In two independent cohorts, we identified distinct clusters of patients within different SOFA scores each with a similar prognosis but with markedly different clinical characteristics. This analysis displays the hidden heterogeneity within multiple organ dysfunction scores despite accuracy in identifying similar outcomes. This study compliments work that established that an organ dysfunction scores’ validity is a function of the scores’ uniformity of fit to the population under study [5] and highlights that predictive enrichment may not be achieved with methods that are prognostically valid.

Strengths include the simple design and inclusion of a broad range of patients from two distinct data sources reflecting a range of ICU patients. Limitations include using the relatively inclusive definition of sepsis from a single academic center with a high severity of disease. Moreover, the use of electronic health records may lead to missingness and confounding regarding neurologic injury. However, we confirmed similar findings in a more restrictive ARDS clinical trial population with manually extracted data. We chose to explore the hidden heterogeneity in the simple SOFA score, a more complicated risk prediction scoring system would by definition conceal more heterogeneity. This analysis supports explicit hypothesis-driven predictive enrichment in the design of clinical trials. A number is not a surrogate for clinical homogeneity.

Availability of data and materials

The datasets analyzed during the current study are available from the corresponding author on reasonable request.



Acute physiology and chronic health valuation


Intensive care unit


Sequential organ failure assessment


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This analysis was in part prepared by using ROSE research material obtained from the Biologic Specimen and Data Repository Information Coordinating Center (BioLINCC) of the National Heart, Lung, and Blood Institute (NHLBI). The article does not necessarily reflect the opinions or views of the researchers who performed this trial or the NHLBI. The authors acknowledge the incredible work by the PETAL Network researchers, without which part of this study would not have been possible.


EJS is supported by the NHLBI of the National Institutes of Health through grant K23 HL151876. N.D. is supported by a F30 Predoctoral Fellowship from the NHLBI of the National Institutes of Health (F30HL156496) and a Medical Scientist Training Program grant from the National Institute of General Medical Sciences of the National Institutes of Health to the Weill Cornell/Rockefeller/Sloan Kettering Tri-Institutional MD-PhD Program (T32GM007739). IS is supported by a grant from the Hellenic Foundation for Research and Innovation (H.F.R.I.) under the “2nd Call for H.F.R.I Research Projects to support Post-Doctoral Researchers” (Project 80- 1/15.10.2020).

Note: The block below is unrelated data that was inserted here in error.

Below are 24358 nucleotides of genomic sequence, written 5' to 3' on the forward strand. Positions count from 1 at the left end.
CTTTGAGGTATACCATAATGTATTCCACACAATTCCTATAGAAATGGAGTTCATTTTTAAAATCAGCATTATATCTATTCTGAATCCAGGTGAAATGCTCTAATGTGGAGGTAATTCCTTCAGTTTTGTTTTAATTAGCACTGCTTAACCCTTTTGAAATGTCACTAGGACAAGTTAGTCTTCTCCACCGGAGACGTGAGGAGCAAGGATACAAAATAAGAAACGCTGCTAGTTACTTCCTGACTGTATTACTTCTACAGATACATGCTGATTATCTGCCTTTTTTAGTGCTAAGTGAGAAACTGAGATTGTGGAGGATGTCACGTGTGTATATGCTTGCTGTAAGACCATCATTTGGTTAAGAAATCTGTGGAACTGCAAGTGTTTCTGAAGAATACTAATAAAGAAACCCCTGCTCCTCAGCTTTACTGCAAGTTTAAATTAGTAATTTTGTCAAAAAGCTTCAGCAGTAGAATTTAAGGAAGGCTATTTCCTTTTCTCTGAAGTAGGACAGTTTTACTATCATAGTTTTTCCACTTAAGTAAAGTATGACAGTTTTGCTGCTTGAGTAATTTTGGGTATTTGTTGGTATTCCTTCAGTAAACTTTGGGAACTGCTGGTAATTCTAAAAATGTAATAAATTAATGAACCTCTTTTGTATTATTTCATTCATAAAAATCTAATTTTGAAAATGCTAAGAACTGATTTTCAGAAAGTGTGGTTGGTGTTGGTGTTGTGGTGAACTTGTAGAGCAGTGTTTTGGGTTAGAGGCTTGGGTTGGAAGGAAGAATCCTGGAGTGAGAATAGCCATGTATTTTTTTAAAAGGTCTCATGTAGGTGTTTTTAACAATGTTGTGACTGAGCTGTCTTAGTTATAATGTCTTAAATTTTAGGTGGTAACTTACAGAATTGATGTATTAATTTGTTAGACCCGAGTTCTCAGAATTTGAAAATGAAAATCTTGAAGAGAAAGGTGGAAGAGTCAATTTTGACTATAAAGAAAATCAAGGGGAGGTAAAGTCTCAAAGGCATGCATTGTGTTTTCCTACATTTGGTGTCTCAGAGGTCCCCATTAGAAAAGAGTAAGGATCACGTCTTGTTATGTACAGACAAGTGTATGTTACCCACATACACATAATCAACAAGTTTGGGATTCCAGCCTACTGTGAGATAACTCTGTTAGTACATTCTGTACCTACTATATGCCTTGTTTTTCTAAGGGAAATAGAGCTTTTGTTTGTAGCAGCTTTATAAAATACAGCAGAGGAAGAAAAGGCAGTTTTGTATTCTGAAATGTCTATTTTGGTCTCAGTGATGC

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Conceptualization, formal analysis, methodology, and writing and original draft preparation were done by all authors; and supervision was done by EJS. All authors read and approved the final manuscript.

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Correspondence to Edward James Schenck.

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The institutional review board at Weill Cornell Medicine approved of this study (#181101976) with a waiver of informed consent. With regard to the usage of data from the ROSE clinical trial, because data would be received in de-identified form from the NHLBI BIOLINCC, the Institutional Review Board of Evangelismos Hospital waived the need for informed consent and approved the study (protocol #210/2023-05-10).

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EJS reports fees from Axle informatics outside of the current work all other authors report no competing interests.

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Supplementary Information

Additional file 1

. Supplemental Methods, Tables and Figures.

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Dusaj, N., Papoutsi, E., Hoffman, K.L. et al. Lost in a number: concealed heterogeneity within the sequential organ failure assessment (SOFA) score. Crit Care 28, 6 (2024).